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Duby v. Woolf

Court of Appeals of Indiana

May 30, 2017

Myra Duby as Guardian of L.H., a Minor, Appellant-Plaintiff,
v.
Christopher Woolf, Appellee-Defendant.

         Appeal from the Vigo Superior Court Trial Court Cause No. 84D02-1201-CT-228 The Honorable Lakshmi Reddy, Judge.

          Attorneys for Appellant David W. Stone IV Anderson, Indiana John P. Nichols Anderson & Nichols Terre Haute, Indiana

          Attorneys for Appellee Mark D. Hassler Jacob H. Miller Hunt, Hassler, Kondras & Miller LLP Terre Haute, IN

          Najam, Judge.

         Statement of the Case

         [¶1] Myra Duby as Guardian of L.H., a minor, appeals the trial court's entry of summary judgment in favor of Christopher Woolf on Duby's complaint alleging Woolf's negligence. Duby presents three issues for our review, which we consolidate and restate as:

1. Whether the trial court abused its discretion when it excluded from evidence expert testimony proffered by Duby.
2. Whether the trial court erred when it entered summary judgment in favor of Woolf.

         [¶2] We affirm.

         Facts and Procedural History

         [¶3] On January 21, 2004, Duby's daughter A.S. gave birth to L.H. While she was pregnant with L.H., A.S. had used methamphetamine "daily, " and she also smoked marijuana. Appellant's App. Vol. III at 32. In March 2004, L.H. and his older sister began living with Duby at her rental house in Terre Haute. In December 2005, Dr. Jennifer Crocker evaluated L.H. regarding "developmental delay, toe walking, blank stares, and speech delay." Id. at 54. In January 2006, Dr. James Pappas evaluated L.H. and "felt that he met diagnostic criteria for autism spectrum and began a workup to rule out another etiology for his developmental delay[.]" Id. Testing done at that time revealed that L.H. had "a negative lead level[.]" Id. L.H. received occupational and developmental therapy through First Steps, and Dr. Crocker referred him to an autism clinic.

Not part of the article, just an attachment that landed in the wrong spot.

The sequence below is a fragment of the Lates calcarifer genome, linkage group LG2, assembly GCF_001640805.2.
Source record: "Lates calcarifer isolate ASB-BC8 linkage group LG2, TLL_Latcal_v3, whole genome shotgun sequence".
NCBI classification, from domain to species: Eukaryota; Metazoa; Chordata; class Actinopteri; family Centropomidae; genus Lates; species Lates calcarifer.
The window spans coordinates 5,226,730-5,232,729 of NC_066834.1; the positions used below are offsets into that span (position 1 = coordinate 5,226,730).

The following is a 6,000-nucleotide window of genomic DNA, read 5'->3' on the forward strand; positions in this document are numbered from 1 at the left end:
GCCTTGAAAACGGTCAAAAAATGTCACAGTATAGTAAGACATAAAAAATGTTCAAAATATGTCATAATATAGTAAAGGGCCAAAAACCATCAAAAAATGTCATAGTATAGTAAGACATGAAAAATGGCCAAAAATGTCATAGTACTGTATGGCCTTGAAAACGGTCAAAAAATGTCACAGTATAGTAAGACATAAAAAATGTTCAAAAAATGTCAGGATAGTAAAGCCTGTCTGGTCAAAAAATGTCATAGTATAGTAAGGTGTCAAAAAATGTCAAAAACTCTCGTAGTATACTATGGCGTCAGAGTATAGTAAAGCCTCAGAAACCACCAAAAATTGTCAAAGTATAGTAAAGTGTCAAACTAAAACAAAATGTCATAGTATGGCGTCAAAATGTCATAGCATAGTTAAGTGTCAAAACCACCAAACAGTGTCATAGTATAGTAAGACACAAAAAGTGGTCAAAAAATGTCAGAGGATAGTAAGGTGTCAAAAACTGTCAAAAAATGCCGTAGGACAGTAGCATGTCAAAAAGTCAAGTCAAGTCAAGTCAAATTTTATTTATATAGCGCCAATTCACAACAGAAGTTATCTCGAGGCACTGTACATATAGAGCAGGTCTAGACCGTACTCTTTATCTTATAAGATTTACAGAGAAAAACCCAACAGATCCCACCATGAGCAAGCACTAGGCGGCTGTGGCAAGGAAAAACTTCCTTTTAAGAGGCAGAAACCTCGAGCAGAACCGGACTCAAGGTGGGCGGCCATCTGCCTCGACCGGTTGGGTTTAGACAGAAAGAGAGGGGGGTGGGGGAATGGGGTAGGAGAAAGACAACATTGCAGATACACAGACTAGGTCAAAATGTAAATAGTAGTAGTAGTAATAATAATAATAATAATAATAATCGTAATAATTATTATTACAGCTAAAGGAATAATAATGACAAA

[¶4] In July 2007, a physician determined that L.H. had elevated lead levels in his blood, specifically twenty micrograms of lead per deciliter of blood.[1] L.H. continued to suffer from developmental delays and autism. After someone from the Vigo County Health Department found lead paint and lead dust in Duby's rental house, which was owned by Woolf, Duby and the children moved out.

         [¶5] On January 12, 2012, Duby filed a complaint against Woolf alleging that his negligence had caused L.H.'s lead exposure which, in turn, had caused "significant and severe physical and cognitive impairments."[2] Appellant's App. Vol. II at 19. Leading up to trial, on September 25, 2015, Duby filed her final witness and exhibit list, which listed as an expert witness Angela Boyd, R.N. On October 2, Woolf filed a motion to exclude Boyd's expert testimony, and on October 24, the trial court ordered that Boyd's proffered expert testimony would be excluded from the evidence. In particular, the court found and concluded as follows:

Defendant argues that Plaintiff's witness, Angela Marie Boyd, R[.]N[.], should be excluded from providing expert opinion testimony under Indiana Rules of Evidence 702 for the following reasons: (1) she lacks sufficient knowledge, skill, experience, training, or education to testify in the form of an opinion with respect to the cause of the Plaintiff's illness; (2) the testimony would not help the trier of fact to understand the evidence or to determine a fact in issue; and (3) she is incapable of articulating the scientific principles upon which her opinion rests. Plaintiff, on the other hand, argues that Angela Marie Boyd, R[.]N[.] does have sufficient knowledge, skill, experience, training and education because she has more training in the area of lead poisoning than a nurse and most doctors.
Plaintiff states in the Response Brief that Angela Marie Boyd's opinion is that the Plaintiff's various health issues were a result of lead exposure. In other words, Plaintiff's nurse expert is prepared to testify as to the causation of Plaintiff's health issues. The Indiana appellate courts have generally concluded that nurses cannot "testify as expert witnesses regarding medical causation and medical standards of care." Curts v. Miller's Health Systems, Inc., 972 N.E.2d 966, 969 ...

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